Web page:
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post #101 of 102
Next time they will put a cyborg bodyguard under everyone nose:mad:
post #102 of 102
Quote:
Originally Posted by TomSG View Post

The kettle analogy was to show you that loads are balanced on expectation and demand. Power plants adjust the energy based on consumption. AC's are factored into this in AUS I would assume. They pump more juice into the grid during commerical breaks of soap operas, because they know kettles are going to be boiling, this is exactly the same with ISP's, they load balance based on demand.

I understand the reasoning behind your argument, but it raises questions. This load balancing you speak of in electricity is for the protection of the circuitry. Drawing too much power when it's not expected can cause failures and other damage. Likewise when providing too much power when it's not needed. They build tolerances into the equipment to make up for the inaccuracies of prediction, but that's as far as you can push the system.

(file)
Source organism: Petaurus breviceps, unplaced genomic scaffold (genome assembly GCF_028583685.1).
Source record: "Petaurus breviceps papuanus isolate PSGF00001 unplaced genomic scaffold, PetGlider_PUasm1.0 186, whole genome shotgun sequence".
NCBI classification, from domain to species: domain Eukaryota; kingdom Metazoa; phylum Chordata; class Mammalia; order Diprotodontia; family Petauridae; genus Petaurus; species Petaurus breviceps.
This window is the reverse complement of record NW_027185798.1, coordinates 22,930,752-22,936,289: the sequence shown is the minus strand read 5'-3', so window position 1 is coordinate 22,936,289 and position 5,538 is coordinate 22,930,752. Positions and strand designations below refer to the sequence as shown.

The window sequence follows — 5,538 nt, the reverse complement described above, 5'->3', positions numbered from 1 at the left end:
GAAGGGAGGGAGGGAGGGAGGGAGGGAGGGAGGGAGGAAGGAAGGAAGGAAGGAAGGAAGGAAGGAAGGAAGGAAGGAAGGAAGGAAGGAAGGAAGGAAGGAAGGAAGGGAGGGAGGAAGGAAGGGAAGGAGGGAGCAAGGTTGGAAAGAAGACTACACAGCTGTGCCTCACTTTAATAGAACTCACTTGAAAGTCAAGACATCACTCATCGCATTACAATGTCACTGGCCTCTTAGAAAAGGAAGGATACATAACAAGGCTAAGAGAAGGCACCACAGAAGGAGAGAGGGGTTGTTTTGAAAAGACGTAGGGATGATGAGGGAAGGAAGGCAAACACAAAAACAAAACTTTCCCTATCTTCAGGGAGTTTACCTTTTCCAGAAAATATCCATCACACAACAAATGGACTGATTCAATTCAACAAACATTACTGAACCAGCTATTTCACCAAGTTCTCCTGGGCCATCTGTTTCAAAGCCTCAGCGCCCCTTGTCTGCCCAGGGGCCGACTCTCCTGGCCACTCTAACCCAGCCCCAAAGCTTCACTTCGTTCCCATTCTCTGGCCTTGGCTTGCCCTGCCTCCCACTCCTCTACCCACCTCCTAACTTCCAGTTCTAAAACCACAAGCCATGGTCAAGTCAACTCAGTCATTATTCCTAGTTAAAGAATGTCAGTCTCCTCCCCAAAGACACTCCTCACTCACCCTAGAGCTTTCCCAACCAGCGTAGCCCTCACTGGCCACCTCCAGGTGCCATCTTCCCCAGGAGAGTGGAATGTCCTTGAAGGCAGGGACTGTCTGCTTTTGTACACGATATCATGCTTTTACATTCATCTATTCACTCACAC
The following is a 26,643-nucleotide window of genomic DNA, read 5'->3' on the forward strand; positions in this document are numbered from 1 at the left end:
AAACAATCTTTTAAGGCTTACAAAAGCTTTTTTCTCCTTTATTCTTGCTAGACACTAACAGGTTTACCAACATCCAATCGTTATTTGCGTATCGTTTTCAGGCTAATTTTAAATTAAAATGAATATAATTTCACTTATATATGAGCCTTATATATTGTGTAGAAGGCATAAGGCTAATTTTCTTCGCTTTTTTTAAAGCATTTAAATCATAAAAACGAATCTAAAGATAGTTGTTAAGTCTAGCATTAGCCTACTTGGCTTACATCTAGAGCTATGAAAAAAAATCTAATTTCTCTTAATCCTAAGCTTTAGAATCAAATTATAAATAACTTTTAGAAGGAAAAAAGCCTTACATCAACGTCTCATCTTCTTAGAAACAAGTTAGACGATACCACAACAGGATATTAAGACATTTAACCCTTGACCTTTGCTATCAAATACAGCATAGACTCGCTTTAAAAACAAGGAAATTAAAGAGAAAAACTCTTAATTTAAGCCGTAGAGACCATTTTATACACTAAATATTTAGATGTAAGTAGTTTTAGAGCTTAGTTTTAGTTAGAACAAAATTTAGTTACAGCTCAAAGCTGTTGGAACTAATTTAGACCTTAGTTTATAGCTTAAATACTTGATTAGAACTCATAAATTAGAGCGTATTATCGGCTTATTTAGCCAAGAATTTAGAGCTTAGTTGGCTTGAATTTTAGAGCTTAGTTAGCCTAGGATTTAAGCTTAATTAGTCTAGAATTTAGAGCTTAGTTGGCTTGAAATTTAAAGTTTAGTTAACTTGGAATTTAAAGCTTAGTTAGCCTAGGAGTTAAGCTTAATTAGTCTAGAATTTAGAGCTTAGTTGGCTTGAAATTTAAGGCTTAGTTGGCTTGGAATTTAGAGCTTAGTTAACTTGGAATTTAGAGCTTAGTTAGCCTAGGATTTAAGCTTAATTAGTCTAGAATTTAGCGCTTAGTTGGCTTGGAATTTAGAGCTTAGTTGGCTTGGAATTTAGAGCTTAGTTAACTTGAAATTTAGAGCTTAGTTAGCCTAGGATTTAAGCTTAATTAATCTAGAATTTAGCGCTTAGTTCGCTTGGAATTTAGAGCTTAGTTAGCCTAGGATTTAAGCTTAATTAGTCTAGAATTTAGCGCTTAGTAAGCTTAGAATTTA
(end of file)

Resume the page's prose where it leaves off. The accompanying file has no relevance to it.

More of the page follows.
I imagine that the internet would be more flexible in adjusting to usage levels, seeing as how most of the equipment is probably capable of stand-by or other such power saving mechanisms, and overloading lends itself to backup or workaround routes much better. Granted those cause slowdowns that people aren't very tolerant of, but all around the process is much less sensitive to critical failure.

Where I'm really trying to go with this is that using the explanation of load balancing is only good up to a point when you're talking about computer networks. No electrical company can "oversubscribe" their network and get away with it. Their system's max capacity must meet peak usage. ISPs can oversubscribe because they don't have that limitation, and the only thing to suffer when it is overdone is quality of service.

Now granted this doesn't negate the need to stop people from running a 24/7 server from a residential line. I just feel the need to make the point about hardware in a thread like this, because in general (Google notwithstanding) ISPs are somewhat notorious for being slow to upgrade the capability of their services.
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The Mad Cow
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